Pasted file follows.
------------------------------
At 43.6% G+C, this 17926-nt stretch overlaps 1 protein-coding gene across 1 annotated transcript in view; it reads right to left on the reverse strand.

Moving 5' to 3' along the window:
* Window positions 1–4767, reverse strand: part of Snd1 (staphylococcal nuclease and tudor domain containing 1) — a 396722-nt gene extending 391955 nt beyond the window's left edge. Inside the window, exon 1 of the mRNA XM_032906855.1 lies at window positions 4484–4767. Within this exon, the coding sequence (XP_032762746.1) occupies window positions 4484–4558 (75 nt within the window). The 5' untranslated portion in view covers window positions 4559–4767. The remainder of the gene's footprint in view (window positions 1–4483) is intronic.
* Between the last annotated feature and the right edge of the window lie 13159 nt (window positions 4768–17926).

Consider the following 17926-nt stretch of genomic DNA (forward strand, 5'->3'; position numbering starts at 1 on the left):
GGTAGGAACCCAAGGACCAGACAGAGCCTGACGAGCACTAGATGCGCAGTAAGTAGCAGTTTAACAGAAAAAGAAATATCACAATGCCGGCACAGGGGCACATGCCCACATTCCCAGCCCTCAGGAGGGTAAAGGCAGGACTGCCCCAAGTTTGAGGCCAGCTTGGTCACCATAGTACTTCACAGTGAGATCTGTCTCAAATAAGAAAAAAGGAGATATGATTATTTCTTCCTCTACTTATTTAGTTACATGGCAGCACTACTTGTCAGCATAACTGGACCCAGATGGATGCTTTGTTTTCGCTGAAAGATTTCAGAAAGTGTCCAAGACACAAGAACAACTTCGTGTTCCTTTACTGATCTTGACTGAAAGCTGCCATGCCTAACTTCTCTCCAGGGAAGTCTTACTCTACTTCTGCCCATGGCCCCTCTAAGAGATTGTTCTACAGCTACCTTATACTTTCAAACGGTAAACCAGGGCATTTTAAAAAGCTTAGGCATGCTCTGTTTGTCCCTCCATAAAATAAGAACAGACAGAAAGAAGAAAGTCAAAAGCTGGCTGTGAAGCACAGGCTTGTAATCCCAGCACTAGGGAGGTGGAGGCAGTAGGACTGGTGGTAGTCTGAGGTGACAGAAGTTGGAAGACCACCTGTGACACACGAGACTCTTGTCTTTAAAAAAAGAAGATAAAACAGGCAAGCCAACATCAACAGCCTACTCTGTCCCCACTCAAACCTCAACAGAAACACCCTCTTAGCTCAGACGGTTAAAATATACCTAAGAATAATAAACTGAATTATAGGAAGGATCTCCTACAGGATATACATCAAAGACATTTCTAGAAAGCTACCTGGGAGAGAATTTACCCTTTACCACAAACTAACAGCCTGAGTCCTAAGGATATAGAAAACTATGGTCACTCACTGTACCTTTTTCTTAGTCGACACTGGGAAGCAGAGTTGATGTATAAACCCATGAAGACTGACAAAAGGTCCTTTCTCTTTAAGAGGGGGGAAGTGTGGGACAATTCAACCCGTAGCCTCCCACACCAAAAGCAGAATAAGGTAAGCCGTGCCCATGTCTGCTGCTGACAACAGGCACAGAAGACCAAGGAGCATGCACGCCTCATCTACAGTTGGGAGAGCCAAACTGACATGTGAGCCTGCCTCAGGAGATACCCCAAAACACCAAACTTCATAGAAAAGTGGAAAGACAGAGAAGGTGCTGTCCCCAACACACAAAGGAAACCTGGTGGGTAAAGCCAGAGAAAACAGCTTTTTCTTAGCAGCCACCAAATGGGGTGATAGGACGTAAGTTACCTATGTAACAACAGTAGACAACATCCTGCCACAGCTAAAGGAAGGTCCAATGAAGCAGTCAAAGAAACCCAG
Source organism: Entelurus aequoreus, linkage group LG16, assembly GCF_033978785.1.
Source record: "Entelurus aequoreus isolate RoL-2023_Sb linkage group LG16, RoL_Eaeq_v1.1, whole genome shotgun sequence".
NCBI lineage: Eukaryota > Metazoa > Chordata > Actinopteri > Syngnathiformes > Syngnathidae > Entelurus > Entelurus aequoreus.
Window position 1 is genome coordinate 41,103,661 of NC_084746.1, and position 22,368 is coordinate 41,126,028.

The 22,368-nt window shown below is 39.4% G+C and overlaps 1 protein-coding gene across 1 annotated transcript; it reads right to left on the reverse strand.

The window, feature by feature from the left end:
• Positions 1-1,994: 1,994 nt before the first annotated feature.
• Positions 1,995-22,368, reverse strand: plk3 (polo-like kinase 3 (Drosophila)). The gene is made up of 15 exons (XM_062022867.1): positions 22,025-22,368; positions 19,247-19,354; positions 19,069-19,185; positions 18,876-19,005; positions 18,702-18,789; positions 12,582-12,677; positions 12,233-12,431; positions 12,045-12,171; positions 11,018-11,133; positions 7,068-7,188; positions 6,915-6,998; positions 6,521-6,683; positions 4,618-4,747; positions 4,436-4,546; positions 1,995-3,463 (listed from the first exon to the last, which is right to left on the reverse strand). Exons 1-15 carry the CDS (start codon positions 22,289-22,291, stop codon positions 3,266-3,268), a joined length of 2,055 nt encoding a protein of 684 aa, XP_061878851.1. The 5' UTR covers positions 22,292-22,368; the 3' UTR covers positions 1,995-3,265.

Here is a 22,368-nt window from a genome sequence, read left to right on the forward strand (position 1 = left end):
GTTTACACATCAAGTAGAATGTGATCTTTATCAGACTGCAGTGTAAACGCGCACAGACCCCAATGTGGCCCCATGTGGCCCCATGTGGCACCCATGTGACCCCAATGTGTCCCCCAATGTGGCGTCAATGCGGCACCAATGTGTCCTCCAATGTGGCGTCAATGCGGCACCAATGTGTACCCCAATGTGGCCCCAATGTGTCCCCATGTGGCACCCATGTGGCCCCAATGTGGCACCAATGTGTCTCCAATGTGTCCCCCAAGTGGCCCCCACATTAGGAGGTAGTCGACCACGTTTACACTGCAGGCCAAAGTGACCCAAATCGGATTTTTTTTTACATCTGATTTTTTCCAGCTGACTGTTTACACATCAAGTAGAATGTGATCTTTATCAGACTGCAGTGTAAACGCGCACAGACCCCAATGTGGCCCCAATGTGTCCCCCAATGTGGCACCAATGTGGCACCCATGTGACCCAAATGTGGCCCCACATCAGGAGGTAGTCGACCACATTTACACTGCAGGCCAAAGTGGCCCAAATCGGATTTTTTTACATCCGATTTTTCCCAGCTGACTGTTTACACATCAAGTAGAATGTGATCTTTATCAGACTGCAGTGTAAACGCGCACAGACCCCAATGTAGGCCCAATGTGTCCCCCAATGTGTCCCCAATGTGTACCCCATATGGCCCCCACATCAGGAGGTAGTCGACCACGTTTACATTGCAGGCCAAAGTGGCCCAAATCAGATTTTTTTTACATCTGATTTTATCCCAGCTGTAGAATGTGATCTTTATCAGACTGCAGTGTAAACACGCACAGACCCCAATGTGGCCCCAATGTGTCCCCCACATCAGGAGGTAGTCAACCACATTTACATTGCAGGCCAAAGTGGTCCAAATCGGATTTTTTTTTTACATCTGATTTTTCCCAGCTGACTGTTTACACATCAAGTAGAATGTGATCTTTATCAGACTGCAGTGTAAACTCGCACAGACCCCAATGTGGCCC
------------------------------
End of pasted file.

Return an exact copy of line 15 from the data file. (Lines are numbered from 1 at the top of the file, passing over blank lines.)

Here is a 22,368-nt window from a genome sequence, read left to right on the forward strand (position 1 = left end):